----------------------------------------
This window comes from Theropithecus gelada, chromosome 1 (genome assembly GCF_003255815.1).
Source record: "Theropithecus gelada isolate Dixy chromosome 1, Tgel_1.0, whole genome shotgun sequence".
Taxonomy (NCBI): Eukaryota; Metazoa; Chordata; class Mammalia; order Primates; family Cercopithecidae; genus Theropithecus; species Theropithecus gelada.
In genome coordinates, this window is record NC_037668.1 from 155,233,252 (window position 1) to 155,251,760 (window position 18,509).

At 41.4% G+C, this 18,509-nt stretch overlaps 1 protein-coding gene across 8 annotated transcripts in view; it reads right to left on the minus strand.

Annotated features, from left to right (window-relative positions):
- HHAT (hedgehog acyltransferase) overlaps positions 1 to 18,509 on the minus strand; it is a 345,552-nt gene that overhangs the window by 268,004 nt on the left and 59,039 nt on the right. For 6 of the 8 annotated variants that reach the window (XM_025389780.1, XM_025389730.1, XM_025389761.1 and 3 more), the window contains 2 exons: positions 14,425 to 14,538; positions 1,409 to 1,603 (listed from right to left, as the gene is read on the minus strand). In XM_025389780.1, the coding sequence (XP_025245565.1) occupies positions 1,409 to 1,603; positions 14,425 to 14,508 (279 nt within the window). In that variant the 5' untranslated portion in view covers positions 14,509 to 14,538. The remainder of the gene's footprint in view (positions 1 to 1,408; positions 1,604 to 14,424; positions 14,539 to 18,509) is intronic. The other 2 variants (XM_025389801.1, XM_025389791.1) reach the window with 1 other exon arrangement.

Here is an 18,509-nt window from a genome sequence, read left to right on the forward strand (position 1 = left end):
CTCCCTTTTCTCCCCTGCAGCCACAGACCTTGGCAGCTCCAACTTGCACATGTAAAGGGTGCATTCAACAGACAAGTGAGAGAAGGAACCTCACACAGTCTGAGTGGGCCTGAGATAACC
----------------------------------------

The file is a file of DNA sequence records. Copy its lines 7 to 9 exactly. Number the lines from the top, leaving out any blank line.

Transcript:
- HHAT (hedgehog acyltransferase) overlaps positions 1 to 18,509 on the minus strand; it is a 345,552-nt gene that overhangs the window by 268,004 nt on the left and 59,039 nt on the right. For 6 of the 8 annotated variants that reach the window (XM_025389780.1, XM_025389730.1, XM_025389761.1 and 3 more), the window contains 2 exons: positions 14,425 to 14,538; positions 1,409 to 1,603 (listed from right to left, as the gene is read on the minus strand). In XM_025389780.1, the coding sequence (XP_025245565.1) occupies positions 1,409 to 1,603; positions 14,425 to 14,508 (279 nt within the window). In that variant the 5' untranslated portion in view covers positions 14,509 to 14,538. The remainder of the gene's footprint in view (positions 1 to 1,408; positions 1,604 to 14,424; positions 14,539 to 18,509) is intronic. The other 2 variants (XM_025389801.1, XM_025389791.1) reach the window with 1 other exon arrangement.

Here is an 18,509-nt window from a genome sequence, read left to right on the forward strand (position 1 = left end):
CTCCCTTTTCTCCCCTGCAGCCACAGACCTTGGCAGCTCCAACTTGCACATGTAAAGGGTGCATTCAACAGACAAGTGAGAGAAGGAACCTCACACAGTCTGAGTGGGCCTGAGATAACC